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Pathologist Testifies in Quebec Cold Case Murder Trial: Teen Victim Died from Strangulation

A 19-year-old Quebec woman who was killed in her apartment nearly 24 years ago suffered multiple injuries and ultimately died of strangulation, a pathologist told a jury on Jan. 23.

Dr. Caroline Tanguay took the stand in the Saguenay, Que., murder trial of Marc-André Grenon, who is charged with the first-degree murder and aggravated sexual assault of Guylaine Potvin.

Ms. Potvin was found dead in April 2000 in her apartment in Jonquière, now part of Saguenay, some 215 kilometres north of Quebec City. The trial has heard that Mr. Grenon, who has pleaded not guilty, was arrested 22 years after the crime, after DNA on two drinking straws he had discarded was allegedly found to be a match with evidence from the crime scene.

Dr. Tanguay, who did not conduct the autopsy on Ms. Potvin, said the injuries to the junior college student’s body included blunt trauma to her head and shoulder, a bite mark on her left breast, and injuries to her neck and genital area.

Referring to the original pathologist’s report, notes and photos, Dr. Tanguay concluded that Ms. Potvin died of “asphyxia from compression, seemingly a combination of manual strangulation and ligature strangulation.”

On the witness stand, the pathologist was shown a belt with a broken buckle that was found next to the victim’s body; she said it could have caused some of the marks on Ms. Potvin’s neck.

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“A belt could cause these kinds of injuries,” she told prosecutor Pierre-Alexandre Bernard.

Dr. Tanguay said the original pathologist requested that DNA samples—including hairs and “secretions” that could be bodily fluids—be taken from several parts of Ms. Potvin’s body for testing.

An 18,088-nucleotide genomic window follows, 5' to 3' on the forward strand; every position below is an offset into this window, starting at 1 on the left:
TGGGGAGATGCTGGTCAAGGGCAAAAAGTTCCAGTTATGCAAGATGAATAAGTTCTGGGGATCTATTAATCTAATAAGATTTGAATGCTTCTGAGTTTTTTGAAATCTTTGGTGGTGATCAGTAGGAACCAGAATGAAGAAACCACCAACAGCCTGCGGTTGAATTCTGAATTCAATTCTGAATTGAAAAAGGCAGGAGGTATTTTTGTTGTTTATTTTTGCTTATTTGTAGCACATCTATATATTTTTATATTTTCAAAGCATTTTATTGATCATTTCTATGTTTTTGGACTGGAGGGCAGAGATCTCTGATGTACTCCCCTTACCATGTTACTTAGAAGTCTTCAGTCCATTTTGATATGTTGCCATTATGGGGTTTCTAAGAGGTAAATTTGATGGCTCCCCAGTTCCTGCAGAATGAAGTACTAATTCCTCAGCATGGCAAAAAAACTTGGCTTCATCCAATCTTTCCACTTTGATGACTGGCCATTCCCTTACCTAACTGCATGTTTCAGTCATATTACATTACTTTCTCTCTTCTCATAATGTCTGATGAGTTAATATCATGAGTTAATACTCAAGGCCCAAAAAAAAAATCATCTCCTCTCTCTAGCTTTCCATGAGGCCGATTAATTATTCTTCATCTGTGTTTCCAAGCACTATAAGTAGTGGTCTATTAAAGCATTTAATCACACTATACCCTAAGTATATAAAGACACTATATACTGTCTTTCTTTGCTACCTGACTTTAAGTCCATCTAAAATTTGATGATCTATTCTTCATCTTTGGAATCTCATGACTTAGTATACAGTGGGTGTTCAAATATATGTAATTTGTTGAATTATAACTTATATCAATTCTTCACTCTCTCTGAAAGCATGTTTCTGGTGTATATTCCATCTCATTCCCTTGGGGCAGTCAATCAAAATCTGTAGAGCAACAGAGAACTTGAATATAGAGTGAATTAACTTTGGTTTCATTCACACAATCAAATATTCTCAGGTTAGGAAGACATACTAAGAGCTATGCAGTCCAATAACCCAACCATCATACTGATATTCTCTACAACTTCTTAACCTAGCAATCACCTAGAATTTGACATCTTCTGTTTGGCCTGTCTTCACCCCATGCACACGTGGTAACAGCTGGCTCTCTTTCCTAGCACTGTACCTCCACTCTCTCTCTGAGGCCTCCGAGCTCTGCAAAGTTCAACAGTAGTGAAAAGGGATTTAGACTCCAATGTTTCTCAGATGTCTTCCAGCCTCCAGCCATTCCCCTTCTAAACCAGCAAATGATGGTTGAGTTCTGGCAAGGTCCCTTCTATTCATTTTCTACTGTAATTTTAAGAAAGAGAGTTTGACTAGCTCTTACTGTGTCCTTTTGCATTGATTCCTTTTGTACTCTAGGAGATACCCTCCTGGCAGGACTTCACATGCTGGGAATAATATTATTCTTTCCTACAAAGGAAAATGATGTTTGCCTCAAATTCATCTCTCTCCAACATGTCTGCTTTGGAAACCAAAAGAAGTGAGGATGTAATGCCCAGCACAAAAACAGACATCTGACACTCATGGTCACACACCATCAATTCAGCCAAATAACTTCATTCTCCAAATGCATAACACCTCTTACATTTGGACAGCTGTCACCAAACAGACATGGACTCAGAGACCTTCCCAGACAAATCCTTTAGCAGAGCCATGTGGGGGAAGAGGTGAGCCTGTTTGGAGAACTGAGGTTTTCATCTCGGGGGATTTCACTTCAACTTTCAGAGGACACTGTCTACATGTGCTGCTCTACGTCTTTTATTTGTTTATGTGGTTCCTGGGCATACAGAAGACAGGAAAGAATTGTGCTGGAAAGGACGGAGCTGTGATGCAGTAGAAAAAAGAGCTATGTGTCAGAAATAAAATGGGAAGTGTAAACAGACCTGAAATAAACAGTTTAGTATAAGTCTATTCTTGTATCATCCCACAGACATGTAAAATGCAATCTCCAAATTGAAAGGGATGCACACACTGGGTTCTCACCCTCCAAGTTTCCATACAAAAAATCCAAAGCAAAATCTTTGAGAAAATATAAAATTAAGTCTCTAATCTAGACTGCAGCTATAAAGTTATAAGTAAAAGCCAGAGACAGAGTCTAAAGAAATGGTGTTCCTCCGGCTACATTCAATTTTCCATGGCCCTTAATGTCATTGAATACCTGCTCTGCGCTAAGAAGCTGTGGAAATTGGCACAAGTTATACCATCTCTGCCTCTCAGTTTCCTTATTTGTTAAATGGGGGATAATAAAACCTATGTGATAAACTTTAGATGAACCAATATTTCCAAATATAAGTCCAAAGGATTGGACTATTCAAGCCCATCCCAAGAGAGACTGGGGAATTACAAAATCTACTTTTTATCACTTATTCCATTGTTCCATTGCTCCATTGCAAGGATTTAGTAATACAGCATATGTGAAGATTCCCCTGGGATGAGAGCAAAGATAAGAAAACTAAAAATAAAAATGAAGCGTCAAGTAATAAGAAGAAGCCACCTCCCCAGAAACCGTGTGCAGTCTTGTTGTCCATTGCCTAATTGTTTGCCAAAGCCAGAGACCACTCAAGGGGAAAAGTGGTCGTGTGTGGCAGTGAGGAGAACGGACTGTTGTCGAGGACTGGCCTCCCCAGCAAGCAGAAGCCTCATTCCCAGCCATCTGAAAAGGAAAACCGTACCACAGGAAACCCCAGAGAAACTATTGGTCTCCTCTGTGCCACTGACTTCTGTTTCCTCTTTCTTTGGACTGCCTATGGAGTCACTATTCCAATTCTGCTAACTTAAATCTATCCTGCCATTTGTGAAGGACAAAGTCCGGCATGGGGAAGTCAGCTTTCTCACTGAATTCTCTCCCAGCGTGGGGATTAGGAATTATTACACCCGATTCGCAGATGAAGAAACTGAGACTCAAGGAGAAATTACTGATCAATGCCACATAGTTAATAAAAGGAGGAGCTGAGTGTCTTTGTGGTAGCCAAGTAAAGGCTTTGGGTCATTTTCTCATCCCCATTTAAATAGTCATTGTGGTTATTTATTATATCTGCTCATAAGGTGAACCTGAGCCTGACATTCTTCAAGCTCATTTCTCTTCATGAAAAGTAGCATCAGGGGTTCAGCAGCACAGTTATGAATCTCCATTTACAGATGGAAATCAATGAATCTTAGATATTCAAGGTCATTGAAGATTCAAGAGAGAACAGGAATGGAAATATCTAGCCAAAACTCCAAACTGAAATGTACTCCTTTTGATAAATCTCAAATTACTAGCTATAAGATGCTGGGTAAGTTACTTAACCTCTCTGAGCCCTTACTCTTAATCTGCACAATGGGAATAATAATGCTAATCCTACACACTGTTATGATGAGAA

She said Ms. Potvin was found wearing only a T-shirt, with an imprint on her right hand that suggested a ring had recently been removed.

The trial, which began last week, is expected to shed light on the DNA research techniques that led investigators to arrest Mr. Grenon in 2022.

Mr. Bernard has said that while male DNA was discovered at the crime scene, there was no match in the police database and no witnesses to the crime. The suspect was eventually tracked down with the help of a project led by the provincial forensics lab that matches DNA with male surnames, the Crown said last week.

Earlier this week, the trial heard that partial fingerprints found at the scene could not be linked to Mr. Grenon. As well, the bite mark found on the victim’s breast could not be linked to the suspect, whose mouth had changed because of dental work in the intervening years, the defence and prosecution said in an agreed statement.

Quebec Superior Court Justice François Huot told the jury that these findings do not exclude the possibility that Mr. Grenon was at the scene but could not be used to implicate him.

Dr. Tanguay will be cross-examined on Jan. 23.

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